• 8Institute of Environmental Research and Sustainable Development, National Observatory of Athens, 15236 Athens, Greece
  • 9Department of Applied Physics, University of Barcelona, 08028 Barcelona, Spain
  • 10Centro de Estudos Geográficos, Instituto de Geografia e Ordenamento do Território, Universidade de Lisboa, 1600-276 Lisbon, Portugal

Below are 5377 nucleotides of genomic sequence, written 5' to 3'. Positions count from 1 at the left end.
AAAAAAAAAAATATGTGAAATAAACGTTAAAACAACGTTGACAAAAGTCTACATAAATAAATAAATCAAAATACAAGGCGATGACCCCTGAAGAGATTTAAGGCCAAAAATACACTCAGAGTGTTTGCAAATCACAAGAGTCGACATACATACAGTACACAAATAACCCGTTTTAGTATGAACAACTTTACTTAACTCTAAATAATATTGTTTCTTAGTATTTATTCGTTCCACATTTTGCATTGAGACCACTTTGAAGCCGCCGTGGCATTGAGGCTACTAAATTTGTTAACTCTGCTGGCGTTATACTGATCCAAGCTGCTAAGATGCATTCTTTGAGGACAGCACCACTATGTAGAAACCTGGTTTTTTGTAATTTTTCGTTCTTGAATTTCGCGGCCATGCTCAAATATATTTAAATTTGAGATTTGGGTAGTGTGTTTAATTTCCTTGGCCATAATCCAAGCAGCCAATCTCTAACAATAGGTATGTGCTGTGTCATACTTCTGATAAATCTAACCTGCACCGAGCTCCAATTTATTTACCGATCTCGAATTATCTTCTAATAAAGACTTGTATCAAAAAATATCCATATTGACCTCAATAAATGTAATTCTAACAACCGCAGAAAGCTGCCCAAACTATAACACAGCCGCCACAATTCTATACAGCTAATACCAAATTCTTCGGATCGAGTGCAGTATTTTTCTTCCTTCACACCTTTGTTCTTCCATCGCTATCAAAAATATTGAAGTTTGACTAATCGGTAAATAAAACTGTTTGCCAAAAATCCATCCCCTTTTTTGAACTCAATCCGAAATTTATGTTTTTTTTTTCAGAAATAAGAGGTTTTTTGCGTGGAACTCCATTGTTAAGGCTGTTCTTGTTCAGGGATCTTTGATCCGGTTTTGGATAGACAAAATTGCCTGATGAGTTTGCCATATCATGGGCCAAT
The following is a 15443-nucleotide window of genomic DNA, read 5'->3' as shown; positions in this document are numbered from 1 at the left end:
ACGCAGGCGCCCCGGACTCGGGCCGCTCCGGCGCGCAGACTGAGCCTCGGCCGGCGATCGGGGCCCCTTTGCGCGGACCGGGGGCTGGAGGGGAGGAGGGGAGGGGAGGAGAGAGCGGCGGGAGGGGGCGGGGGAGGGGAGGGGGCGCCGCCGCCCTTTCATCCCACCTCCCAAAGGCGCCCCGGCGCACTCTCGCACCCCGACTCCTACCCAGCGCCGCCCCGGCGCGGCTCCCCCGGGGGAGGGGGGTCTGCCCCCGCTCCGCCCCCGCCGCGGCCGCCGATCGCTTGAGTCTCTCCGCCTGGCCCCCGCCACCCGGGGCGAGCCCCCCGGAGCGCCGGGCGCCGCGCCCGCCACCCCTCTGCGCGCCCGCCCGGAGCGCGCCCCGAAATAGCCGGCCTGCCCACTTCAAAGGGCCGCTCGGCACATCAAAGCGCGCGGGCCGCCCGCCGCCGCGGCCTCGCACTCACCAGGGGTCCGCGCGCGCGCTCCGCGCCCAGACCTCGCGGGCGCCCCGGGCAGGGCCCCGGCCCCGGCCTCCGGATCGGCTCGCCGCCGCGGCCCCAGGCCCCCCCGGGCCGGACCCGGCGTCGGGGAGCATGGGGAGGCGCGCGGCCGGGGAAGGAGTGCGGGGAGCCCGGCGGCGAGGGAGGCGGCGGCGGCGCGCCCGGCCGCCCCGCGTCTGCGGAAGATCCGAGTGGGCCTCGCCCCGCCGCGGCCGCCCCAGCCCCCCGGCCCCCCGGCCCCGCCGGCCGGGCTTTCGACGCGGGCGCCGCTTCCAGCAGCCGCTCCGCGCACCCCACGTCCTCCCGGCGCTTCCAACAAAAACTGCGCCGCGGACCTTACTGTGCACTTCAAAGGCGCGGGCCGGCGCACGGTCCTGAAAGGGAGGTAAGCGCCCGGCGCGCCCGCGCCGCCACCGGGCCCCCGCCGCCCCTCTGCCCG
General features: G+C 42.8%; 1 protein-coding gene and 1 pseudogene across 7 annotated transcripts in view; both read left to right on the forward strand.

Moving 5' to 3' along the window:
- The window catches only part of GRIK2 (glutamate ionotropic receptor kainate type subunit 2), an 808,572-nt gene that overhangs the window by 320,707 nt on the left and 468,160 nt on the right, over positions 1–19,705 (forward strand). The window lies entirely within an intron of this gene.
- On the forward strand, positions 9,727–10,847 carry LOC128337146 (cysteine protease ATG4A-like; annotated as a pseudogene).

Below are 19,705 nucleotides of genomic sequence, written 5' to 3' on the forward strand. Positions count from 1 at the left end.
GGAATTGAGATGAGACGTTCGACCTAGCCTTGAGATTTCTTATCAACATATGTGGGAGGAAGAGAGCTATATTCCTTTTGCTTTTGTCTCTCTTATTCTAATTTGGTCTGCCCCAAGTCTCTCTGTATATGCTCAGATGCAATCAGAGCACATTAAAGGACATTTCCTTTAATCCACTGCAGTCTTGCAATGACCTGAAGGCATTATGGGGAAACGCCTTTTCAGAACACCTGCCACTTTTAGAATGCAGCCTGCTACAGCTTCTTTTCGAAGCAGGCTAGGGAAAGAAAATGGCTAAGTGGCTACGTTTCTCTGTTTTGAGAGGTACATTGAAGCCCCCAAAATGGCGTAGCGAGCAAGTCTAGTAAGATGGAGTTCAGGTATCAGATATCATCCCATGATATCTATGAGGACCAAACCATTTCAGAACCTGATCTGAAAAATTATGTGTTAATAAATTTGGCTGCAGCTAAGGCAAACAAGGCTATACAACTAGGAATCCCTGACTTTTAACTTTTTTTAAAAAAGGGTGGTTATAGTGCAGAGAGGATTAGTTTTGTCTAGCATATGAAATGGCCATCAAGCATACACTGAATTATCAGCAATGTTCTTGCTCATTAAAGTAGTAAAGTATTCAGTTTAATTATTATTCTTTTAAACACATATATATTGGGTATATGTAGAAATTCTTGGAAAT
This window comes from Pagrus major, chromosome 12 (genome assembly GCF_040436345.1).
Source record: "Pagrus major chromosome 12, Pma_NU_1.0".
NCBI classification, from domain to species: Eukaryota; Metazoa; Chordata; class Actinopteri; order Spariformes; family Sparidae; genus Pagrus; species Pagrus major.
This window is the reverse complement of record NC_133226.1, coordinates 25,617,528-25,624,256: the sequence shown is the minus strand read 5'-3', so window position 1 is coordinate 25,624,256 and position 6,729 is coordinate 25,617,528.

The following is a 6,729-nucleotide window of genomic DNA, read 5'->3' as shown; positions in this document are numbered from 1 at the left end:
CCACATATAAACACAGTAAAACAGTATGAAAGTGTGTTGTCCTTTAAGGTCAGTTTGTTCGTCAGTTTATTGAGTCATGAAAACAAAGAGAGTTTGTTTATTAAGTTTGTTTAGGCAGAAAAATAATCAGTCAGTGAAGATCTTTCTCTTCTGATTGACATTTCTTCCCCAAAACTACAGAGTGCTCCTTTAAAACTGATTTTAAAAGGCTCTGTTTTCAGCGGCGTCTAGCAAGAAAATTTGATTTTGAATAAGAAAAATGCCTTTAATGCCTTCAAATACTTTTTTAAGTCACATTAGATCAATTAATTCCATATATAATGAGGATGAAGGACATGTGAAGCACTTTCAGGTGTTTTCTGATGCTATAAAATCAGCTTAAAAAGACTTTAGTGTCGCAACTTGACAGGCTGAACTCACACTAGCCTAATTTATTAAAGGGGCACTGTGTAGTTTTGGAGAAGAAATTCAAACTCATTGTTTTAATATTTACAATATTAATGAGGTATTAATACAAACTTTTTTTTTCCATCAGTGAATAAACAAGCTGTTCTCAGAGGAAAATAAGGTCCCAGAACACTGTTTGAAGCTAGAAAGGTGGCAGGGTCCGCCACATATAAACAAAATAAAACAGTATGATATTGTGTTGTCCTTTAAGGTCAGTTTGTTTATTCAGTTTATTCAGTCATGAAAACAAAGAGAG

• 11Grup de Climatologia, Hidrologia, Riscs i Paisatge, Universitat Illes Balears, 07122 Palma de Mallorca, Spain